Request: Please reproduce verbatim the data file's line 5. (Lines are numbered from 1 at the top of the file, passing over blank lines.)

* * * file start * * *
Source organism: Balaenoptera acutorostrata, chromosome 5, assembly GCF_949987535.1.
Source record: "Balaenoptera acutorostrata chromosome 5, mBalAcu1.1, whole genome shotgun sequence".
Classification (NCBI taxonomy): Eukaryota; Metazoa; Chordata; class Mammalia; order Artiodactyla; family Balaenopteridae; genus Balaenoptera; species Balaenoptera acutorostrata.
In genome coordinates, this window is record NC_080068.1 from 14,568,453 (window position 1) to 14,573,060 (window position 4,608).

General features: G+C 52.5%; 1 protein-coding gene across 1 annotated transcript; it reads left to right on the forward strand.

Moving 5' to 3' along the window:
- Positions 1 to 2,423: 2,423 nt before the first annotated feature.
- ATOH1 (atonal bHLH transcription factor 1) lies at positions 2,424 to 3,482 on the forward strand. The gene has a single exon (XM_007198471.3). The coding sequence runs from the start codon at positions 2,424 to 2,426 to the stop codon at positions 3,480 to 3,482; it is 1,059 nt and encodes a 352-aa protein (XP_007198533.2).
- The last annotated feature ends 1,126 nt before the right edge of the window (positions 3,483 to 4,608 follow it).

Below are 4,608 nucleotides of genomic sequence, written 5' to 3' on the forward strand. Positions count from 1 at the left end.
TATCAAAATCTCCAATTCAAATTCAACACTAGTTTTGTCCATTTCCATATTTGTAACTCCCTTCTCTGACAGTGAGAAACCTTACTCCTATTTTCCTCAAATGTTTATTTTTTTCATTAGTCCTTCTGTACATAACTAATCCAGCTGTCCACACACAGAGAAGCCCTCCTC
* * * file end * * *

General features: G+C 52.5%; 1 protein-coding gene across 1 annotated transcript; it reads left to right on the forward strand.